Also, we shouldn’t need to access the query store to process commands – any state that is needed should be managed by the autonomous component – that’s part of the meaning of autonomy.

Another part is the issue of failed message processing due to the database being down or hitting a deadlock. There is no reason that such errors should be returned to the client – we can just rollback and try again. When an administrator brings the database back up, all the message waiting in the queue will then be processed successfully and our users receive confirmation.

The system as a whole is quite a bit more robust to any error conditions.

Also, since we don’t have queries going through this database any more, the database itself is able to keep more rows/pages in memory which serve commands, improving performance. When both commands and queries were being served off of the same tables, the database server was always juggling rows between the two.

Autonomous Components

While in the picture above we see all commands going to the same AC, we could logically have each command processed by a different AC, each with it’s own queue. That would give us visibility into which queue was the longest, letting us see very easily which part of the system was the bottleneck. While this is interesting for developers, it is critical for system administrators.

Since commands wait in queues, we can now add more processing nodes behind those queues (using the distributor with NServiceBus) so that we’re only scaling the part of the system that’s slow. No need to waste servers on any other requests.

Service Layers

Our command processing objects in the various autonomous components actually make up our service layer. The reason you don’t see this layer explicitly represented in CQRS is that it isn’t really there, at least not as an identifiable logical collection of related objects – here’s why:

In the layered architecture (AKA 3-Tier) approach, there is no statement about dependencies between objects within a layer, or rather it is implied to be allowed. However, when taking a command-oriented view on the service layer, what we see are objects handling different types of commands. Each command is independent of the other, so why should we allow the objects which handle them to depend on each other?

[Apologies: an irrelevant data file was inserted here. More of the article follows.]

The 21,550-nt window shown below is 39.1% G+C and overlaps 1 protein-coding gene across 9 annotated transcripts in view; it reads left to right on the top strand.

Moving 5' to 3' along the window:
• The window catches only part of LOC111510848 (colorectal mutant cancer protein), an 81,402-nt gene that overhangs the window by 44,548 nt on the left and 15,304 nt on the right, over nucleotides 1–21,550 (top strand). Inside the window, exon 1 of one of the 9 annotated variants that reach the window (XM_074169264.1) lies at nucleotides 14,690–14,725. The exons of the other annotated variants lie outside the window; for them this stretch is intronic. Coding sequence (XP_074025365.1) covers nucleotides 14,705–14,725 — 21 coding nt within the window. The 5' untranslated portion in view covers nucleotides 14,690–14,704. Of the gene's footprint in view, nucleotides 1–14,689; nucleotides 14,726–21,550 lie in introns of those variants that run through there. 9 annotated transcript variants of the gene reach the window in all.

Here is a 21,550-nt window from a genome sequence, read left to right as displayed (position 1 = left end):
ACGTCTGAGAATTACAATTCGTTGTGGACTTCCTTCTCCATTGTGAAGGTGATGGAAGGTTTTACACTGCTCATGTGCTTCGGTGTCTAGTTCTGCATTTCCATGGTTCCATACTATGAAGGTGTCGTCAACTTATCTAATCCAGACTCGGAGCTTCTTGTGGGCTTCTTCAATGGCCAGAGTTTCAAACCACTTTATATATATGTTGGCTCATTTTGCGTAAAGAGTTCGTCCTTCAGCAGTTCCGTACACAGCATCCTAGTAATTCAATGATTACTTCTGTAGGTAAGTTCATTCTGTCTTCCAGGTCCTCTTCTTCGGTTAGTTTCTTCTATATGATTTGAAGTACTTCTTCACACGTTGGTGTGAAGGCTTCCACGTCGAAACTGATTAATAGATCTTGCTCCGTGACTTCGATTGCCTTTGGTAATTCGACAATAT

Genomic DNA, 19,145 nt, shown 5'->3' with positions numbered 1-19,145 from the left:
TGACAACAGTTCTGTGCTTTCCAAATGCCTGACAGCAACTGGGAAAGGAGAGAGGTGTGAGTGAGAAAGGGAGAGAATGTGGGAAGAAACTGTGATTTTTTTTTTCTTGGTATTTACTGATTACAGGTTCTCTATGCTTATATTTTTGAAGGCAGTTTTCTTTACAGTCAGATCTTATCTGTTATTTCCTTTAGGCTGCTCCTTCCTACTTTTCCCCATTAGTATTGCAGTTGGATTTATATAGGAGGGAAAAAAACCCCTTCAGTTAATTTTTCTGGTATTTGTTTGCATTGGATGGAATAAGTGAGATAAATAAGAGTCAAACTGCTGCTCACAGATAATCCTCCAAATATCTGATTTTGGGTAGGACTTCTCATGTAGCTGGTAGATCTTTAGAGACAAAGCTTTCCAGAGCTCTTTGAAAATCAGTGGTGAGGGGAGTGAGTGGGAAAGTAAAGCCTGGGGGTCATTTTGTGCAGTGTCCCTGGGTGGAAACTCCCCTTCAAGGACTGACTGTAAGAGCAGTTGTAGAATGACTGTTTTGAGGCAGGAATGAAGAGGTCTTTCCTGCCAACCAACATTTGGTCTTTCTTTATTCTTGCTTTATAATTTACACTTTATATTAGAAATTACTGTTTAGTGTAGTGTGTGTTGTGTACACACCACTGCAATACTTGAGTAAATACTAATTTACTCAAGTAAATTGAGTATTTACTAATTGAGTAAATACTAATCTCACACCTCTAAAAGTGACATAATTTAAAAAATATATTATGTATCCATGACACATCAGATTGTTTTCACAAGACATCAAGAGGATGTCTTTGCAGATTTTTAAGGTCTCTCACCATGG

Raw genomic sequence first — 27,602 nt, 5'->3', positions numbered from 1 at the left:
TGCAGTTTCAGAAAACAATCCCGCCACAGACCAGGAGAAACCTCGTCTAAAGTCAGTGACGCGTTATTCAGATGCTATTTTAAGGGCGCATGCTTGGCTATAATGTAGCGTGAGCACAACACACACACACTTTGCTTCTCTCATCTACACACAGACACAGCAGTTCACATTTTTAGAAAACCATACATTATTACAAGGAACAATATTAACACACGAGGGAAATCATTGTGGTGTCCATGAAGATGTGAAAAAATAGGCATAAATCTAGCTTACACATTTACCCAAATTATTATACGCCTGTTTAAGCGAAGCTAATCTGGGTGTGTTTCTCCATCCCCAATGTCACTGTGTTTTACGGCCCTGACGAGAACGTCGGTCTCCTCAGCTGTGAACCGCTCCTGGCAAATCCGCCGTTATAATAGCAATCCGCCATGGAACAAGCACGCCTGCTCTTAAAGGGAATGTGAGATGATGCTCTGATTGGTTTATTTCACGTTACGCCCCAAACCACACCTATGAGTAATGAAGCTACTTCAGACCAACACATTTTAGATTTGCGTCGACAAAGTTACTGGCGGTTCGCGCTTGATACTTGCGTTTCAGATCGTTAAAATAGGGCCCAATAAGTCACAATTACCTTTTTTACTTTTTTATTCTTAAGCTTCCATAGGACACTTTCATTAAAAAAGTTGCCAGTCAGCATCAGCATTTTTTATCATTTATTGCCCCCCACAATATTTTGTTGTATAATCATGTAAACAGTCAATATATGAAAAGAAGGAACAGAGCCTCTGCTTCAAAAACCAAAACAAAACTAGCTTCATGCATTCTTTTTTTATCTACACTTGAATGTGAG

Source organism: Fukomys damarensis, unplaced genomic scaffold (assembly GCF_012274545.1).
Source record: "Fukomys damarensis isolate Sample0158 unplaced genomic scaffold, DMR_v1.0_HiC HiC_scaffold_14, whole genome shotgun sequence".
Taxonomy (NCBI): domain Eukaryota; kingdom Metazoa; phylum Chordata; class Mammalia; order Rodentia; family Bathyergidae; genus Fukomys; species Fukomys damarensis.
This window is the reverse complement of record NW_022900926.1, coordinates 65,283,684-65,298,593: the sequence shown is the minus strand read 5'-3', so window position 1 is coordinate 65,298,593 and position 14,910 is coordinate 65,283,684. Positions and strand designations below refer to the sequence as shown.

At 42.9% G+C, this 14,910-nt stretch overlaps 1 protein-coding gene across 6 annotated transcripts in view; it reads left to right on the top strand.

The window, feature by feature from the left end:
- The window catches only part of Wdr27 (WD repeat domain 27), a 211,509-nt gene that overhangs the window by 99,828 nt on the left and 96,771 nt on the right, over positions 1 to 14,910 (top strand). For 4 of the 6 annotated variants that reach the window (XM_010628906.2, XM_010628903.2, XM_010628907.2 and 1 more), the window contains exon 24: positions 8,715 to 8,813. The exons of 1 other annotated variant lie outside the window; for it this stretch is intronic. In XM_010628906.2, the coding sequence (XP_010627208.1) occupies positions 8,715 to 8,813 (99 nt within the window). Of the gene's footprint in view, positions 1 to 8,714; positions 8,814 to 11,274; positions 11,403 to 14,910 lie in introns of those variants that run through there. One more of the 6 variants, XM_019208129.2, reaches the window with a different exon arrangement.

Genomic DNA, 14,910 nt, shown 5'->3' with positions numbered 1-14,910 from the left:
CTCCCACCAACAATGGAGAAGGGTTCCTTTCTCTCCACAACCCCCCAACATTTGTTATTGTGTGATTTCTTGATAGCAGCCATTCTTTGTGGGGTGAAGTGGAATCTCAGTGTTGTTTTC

Dependencies are things which should be avoided, unless there is good reason for them.

Keeping the command handling objects independent of each other will allow us to more easily version our system, one command at a time, not needing even to bring down the entire system, given that the new version is backwards compatible with the previous one.

Therefore, keep each command handler in its own VS project, or possibly even in its own solution, thus guiding developers away from introducing dependencies in the name of reuse (it’s a fallacy). If you do decide as a deployment concern, that you want to put them all in the same process feeding off of the same queue, you can ILMerge those assemblies and host them together, but understand that you will be undoing much of the benefits of your autonomous components.

Whither the domain model?

Although in the diagram above you can see the domain model beside the command-processing autonomous components, it’s actually an implementation detail. There is nothing that states that all commands must be processed by the same domain model. Arguably, you could have some commands be processed by transaction script, others using table module (AKA active record), as well as those using the domain model. Event-sourcing is another possible implementation.

Another thing to understand about the domain model is that it now isn’t used to serve queries. So the question is, why do you need to have so many relationships between entities in your domain model?

(You may want to take a second to let that sink in.)